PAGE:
You sold a work in an exhibition. The buyer takes a photo and uploads it to his blog, recognizing you as an author. He hangs it in his living room but decides to pass a small brush to integrate tones more in line with his wall. He photographs his room and turns the image into a postcard. He makes two hundred copies and posts them on his blog to give away. On the back of the postcard, along with its copyright notice, he includes your name as the author of the painting.
You find out everything the buyer did with your work. You write to him reminding him that you are the author of the work and therefore, retain all exclusive rights to it. You ask him to cease and desist from his activity, or for him to purchase a license from you to authorize it. The client answers the following:
“I have not done anything illegal. I bought the work, so I can do what I want with it. It is my property like any other good. I am doing you a favor by sharing it and giving you promotion. If you were willing to exhibit it and sell it, you can’t complain if they later share it in photos. And as for the postcards, I did not violate your rights either. First, your work occupies a fraction of my image; second, I am not receiving money in return; and third, I am recognizing you as the author.”
Although his position seems fairly reasonable, he is almost absolutely wrong. The Copyright Act of 1976 grants a series of exclusive rights to the authors of original works – reproduction of the work in copies; distribution of those copies; derivative works; public display; public execution and; transmissions. These are born from the moment the work is created, and unless the author agrees to its transfer or resignation in writing, or performs it as an employee, they belong to him exclusively during his life, and 70 years after his death.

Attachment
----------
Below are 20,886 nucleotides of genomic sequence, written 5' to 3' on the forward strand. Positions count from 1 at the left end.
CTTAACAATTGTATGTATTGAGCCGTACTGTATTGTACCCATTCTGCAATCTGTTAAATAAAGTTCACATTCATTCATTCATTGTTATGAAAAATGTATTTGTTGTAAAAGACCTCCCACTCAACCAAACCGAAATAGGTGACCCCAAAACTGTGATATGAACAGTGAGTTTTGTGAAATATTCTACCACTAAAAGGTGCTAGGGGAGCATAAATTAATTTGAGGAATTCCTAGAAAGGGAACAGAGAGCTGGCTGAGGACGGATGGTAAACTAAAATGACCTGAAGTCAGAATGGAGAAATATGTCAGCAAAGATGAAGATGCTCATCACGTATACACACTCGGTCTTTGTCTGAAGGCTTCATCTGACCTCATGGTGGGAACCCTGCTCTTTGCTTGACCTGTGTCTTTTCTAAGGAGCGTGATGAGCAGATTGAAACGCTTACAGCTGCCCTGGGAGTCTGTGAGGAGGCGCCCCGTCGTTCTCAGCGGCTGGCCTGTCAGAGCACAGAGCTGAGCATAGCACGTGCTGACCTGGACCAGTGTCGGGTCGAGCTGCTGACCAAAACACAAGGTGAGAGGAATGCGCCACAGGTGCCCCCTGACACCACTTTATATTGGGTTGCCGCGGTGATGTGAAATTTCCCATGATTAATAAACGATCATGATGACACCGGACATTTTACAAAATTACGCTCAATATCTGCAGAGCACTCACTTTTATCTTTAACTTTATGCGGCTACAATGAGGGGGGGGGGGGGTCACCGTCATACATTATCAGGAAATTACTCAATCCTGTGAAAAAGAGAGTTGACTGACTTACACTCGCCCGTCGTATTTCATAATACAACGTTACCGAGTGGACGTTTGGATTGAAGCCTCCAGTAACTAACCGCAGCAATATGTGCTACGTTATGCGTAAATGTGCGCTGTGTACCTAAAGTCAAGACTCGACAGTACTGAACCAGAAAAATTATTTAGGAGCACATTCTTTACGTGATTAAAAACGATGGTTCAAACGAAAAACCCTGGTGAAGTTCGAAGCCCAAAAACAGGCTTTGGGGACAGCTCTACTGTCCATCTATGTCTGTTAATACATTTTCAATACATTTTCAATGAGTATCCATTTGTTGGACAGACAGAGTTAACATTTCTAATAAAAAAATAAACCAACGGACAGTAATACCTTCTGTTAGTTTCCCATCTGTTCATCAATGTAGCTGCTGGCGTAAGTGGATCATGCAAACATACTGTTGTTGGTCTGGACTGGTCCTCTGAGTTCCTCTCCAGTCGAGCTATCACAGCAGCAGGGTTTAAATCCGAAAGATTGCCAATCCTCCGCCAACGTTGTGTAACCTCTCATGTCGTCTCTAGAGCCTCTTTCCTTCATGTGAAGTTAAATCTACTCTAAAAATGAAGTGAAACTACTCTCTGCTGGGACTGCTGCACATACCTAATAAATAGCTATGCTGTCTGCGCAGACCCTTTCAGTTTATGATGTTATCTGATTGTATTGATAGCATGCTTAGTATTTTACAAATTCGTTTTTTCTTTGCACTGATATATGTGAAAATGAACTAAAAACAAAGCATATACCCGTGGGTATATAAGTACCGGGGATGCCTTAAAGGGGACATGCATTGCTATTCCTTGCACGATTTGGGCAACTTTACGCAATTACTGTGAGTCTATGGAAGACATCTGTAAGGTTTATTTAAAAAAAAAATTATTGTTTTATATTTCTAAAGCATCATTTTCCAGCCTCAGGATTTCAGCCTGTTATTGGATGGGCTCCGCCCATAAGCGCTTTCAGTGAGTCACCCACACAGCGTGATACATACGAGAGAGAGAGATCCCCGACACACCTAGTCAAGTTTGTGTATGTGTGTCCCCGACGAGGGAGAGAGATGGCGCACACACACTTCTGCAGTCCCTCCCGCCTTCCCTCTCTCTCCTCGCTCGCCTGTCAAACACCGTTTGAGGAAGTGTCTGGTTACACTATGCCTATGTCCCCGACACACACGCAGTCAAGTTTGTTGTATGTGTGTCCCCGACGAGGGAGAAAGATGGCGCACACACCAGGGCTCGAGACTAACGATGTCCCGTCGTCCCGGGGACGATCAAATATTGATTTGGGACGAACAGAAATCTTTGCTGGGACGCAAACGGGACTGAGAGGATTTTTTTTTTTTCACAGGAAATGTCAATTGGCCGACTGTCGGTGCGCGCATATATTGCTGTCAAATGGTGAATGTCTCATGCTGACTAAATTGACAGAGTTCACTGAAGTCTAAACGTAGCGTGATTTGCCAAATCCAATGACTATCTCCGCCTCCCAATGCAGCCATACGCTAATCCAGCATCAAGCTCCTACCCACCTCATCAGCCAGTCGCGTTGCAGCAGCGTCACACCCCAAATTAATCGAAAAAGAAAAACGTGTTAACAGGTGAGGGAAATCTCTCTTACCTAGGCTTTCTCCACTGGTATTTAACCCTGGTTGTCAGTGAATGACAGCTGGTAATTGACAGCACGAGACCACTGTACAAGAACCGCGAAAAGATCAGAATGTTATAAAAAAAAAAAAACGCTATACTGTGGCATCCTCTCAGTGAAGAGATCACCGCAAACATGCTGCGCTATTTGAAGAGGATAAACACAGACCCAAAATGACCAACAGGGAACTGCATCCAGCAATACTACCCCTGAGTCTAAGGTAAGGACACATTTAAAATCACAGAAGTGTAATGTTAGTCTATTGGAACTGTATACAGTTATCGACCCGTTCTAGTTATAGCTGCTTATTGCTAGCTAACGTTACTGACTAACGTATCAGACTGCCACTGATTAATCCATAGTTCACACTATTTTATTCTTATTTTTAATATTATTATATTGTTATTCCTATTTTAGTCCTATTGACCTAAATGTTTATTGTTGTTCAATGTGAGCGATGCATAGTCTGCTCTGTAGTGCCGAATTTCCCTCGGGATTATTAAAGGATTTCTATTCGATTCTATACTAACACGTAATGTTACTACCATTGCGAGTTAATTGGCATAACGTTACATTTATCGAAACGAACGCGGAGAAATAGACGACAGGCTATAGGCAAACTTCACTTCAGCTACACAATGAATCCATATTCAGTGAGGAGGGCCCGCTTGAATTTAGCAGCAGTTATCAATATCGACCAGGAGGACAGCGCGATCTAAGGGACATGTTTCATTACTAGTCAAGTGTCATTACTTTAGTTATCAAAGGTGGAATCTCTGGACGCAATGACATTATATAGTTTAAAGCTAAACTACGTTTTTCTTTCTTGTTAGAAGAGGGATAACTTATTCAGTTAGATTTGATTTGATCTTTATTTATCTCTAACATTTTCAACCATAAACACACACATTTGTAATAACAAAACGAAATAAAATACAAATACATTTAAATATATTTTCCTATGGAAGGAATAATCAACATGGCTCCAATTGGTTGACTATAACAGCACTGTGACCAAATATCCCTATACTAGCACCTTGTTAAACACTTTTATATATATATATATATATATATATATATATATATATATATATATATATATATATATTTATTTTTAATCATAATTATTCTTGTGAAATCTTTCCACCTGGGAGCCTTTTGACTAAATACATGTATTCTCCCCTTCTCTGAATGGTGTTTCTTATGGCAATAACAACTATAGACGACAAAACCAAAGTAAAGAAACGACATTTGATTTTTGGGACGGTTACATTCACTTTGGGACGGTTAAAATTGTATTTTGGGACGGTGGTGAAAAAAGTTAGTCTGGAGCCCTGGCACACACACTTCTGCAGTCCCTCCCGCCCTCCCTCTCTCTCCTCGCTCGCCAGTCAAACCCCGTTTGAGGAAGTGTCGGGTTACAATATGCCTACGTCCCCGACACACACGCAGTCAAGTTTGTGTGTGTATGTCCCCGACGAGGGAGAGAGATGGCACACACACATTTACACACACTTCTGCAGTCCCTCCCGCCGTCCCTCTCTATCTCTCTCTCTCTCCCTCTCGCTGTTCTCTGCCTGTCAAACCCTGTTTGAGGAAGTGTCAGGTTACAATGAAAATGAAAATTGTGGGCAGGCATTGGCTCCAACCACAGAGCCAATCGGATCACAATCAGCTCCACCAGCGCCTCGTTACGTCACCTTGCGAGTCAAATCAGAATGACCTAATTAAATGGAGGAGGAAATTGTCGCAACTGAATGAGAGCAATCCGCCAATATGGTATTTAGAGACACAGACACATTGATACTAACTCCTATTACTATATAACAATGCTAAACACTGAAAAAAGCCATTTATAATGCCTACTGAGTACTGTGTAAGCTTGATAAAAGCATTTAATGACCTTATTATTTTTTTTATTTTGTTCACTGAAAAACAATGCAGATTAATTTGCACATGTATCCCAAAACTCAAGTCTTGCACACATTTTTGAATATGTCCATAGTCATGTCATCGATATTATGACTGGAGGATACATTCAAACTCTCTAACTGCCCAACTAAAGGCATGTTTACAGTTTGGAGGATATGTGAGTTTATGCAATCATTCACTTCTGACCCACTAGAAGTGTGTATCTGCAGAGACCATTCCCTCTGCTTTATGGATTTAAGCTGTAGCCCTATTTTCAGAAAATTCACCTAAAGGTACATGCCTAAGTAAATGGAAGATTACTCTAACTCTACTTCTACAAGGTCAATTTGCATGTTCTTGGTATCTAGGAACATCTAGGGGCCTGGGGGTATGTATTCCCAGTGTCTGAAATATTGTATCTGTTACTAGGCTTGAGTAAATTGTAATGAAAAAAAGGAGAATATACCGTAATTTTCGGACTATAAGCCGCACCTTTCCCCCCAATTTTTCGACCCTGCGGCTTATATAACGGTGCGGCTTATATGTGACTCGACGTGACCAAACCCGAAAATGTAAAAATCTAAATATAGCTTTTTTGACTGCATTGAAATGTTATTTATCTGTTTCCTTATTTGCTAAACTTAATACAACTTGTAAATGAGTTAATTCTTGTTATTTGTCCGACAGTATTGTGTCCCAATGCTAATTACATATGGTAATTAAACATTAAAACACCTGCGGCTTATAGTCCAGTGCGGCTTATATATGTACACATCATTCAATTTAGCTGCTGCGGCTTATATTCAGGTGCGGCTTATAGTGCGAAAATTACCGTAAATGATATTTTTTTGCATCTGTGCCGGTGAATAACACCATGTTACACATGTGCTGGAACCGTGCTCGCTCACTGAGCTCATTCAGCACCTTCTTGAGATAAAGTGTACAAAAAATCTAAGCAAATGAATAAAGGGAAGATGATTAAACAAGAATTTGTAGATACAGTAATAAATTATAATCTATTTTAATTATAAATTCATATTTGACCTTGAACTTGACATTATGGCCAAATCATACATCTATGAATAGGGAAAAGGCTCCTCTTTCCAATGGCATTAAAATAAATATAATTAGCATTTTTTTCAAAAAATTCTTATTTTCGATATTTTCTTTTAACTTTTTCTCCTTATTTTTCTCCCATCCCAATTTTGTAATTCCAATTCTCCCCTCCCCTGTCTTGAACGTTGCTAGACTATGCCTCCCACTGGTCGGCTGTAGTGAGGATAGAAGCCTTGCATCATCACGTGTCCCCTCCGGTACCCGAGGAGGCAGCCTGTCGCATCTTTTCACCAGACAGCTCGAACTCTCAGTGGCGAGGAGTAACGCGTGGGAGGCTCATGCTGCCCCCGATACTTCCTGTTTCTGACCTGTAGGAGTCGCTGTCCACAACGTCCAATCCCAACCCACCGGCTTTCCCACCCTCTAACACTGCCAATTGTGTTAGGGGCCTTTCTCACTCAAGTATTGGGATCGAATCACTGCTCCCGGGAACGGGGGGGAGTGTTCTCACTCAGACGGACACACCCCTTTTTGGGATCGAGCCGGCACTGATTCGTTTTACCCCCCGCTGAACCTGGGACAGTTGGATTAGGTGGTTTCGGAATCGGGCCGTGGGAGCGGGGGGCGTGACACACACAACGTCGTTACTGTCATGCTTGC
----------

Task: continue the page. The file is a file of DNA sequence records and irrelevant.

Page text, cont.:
Does a Copyright Transfer to me when I buy the work?
Now, let’s examine the buyer’s arguments. First, the purchase of the work does not transfer copyright to the buyer. By means of the purchase, the property right over the physical good is acquired – a canvas with paint on top of it. The Copyright Act provides for any transfer of copyright to be made exclusively by written agreement. Although the work is owned by the client by virtue of a lawful sale, it is limited by the rights of its author.
Second, both taking the picture of the work, and uploading it to a blog are infractions; recognizing the author does not heal anything. By law, it is the author who has the right to reproduction, and distribution of it – including blogs and social networks. The fact that the author exhibits a work, seeks its sale or publishes it online does not constitute a waiver of these rights.
What is a Derivative work?
Finally, the postcard issue helps us understand the right to derivative works. A derivative work, or adaptation, is a work like any other, capable of acquiring rights on its own. However, it is based, totally or partially, on an existing work. An example is the “Game of Thrones” series, which appropriates the literature of George R.R. Martin to adapt it to television. In this case, it is the author who retains the right to create works based on his work, and the rights they generate. A photograph of a painting constitutes a derivative work, since it uses an existing work to create a new one. Since it is not authorized by its author, and for not applying an exception in law, the postcard constitutes an infraction. The fact that the client does not receive money in return, or that the painting is a fraction of the photo, or that the author of the work is recognized, does not heal the infraction. This occurs at the time of appropriation without more – of not applying an exception in law.
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